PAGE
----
Those who chose to fly in and camp were treated to a beautiful setting right along the water. Peter O. Knight Airport (KTPF) offered a convenient layout for a walk amongst more than 50 aircraft on static display. There were nearly 60 vendors as well, offering all kinds of tempting ways to spend your aviation dollars. Saturday included a full schedule of seminars in four settings. There were prize drawings for those who collected their “passport” stamps from the various venues.
During the Town Hall, AOPA President Mark Baker recognized James McCague for flying the greatest distance to the event. James flew his C-182 just less than 1,000 nm from Ontario, Canada, and received an Appareo Systems Stratus ADS-B receiver for his efforts. The relaxed Florida vibe, the mild late-season temperatures and the graciousness of our hosts at Peter O. Knight made for a thoroughly delightful conclusion to this year’s AOPA Regional Fly In season.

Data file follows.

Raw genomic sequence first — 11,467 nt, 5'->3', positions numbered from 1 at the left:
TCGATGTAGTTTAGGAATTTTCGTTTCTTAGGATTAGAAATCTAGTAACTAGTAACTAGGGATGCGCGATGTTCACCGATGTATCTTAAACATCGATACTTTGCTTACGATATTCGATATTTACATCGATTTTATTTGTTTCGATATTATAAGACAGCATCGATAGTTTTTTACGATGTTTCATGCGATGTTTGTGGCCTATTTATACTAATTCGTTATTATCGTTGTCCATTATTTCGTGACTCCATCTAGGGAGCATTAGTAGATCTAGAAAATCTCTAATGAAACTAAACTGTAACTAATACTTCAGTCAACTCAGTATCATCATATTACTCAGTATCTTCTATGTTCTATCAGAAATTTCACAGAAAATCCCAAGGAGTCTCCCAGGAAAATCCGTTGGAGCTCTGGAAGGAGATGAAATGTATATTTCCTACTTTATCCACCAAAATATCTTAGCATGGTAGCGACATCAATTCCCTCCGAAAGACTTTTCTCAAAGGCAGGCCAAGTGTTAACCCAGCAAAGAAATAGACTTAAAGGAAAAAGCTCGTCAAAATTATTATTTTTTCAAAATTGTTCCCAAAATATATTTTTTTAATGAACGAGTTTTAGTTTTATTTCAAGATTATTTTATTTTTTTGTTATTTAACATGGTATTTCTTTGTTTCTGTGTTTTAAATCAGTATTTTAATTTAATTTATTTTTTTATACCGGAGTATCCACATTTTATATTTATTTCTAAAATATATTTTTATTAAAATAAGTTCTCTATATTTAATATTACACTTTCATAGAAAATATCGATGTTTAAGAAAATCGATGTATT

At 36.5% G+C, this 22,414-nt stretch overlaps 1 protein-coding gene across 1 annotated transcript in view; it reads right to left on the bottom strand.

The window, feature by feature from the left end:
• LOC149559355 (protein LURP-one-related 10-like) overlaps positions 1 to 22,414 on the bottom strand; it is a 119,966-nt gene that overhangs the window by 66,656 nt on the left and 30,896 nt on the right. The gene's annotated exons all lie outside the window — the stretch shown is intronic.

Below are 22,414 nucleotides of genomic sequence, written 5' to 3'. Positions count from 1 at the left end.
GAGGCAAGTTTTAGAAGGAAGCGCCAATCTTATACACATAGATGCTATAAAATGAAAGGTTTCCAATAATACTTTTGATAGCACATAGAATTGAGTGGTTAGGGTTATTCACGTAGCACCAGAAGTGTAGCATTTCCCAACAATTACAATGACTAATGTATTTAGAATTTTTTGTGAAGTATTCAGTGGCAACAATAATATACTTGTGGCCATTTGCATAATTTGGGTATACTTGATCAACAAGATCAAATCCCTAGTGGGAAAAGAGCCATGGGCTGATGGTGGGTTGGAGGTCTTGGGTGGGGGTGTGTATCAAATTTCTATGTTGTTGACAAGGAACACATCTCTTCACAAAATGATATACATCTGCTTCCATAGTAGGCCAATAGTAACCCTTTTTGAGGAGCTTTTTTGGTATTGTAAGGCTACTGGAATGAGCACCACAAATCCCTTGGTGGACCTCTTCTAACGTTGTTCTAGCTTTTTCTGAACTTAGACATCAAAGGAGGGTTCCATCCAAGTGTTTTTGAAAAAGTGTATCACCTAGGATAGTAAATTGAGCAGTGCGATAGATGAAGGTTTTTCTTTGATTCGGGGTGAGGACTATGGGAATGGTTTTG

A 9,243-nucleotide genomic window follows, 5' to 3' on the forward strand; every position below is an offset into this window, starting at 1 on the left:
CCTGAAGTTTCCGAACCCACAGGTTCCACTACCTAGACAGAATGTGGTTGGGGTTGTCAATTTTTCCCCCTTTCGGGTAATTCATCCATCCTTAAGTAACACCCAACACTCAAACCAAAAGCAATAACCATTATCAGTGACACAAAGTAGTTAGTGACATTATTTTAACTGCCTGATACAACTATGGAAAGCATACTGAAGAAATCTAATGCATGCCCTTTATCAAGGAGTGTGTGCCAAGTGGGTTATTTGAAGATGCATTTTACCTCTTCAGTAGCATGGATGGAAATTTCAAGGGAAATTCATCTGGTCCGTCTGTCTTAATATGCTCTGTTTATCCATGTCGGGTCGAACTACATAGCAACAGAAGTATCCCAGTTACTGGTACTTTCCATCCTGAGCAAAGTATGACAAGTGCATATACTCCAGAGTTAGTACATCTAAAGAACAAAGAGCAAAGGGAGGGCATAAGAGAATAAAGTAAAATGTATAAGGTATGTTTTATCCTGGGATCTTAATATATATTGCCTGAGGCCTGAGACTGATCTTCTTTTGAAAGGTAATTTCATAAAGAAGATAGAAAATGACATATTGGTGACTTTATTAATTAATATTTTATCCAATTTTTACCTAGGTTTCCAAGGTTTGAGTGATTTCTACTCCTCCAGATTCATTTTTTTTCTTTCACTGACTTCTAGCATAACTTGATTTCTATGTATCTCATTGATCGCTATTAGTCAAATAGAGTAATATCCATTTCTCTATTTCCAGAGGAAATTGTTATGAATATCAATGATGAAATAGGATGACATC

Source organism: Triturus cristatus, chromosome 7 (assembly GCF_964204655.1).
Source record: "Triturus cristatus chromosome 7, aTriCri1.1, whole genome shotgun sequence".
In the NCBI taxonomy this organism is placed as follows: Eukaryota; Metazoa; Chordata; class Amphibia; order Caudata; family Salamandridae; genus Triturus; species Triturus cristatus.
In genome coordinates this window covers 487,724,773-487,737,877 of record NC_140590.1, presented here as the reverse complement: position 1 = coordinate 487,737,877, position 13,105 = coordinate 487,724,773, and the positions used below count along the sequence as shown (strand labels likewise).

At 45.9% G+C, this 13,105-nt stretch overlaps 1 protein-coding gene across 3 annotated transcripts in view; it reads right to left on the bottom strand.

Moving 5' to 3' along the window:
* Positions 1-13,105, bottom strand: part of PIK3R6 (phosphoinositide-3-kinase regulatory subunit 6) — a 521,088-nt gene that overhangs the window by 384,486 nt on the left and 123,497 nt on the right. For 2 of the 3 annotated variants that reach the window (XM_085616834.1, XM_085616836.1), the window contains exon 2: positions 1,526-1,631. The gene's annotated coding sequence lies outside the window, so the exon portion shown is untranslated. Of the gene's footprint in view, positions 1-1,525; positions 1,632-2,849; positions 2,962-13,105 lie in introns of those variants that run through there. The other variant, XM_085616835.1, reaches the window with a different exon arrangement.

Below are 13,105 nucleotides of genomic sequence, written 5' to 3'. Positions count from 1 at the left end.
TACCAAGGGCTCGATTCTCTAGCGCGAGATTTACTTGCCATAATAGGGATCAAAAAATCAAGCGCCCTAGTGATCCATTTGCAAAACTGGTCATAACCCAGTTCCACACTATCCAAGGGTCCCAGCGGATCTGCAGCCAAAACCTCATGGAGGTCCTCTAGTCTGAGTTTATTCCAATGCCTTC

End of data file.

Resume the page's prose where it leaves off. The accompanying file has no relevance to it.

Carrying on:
If this sounds like your kind of fun, make your way to one of the 2018 fly-ins scheduled to take place in Missoula, Montana, on June 15 and 16, 2018, followed by Santa Fe, New Mexico, Sept. 14 and 15; Carbondale, Illinois, Oct. 5 and 6; and Gulf Shores, Alabama, Oct. 26 and 27. We look forward to seeing you at one of these events.
AOPA High School Aviation STEM Symposium
By Cindy Hasselbring, Sr. Director, High School Aviation Initiative
More than 255 high school educators and administrators gathered from 40 states in Fort Worth, Texas, on November 6 and 7, to learn how to start or improve their high school aviation STEM programs. Participants learned about how to build an airplane at their school, and also aviation 101 for the non-pilot educators. As part of the event, educators were able to go on tours at the American Airlines pilot training facility to see the flight simulators and emergency training area. Several representatives from companies such as American Airlines, Boeing, UPS, NASA, Alaska Airlines, and Envoy Air, took part. During the symposium, more information was shared about AOPA’s newly developed high school aviation STEM curriculum. This curriculum is currently being field-tested in 29 high schools across the country and will be available at no charge to high schools in the fall of 2018.
Fly lots and fly safe!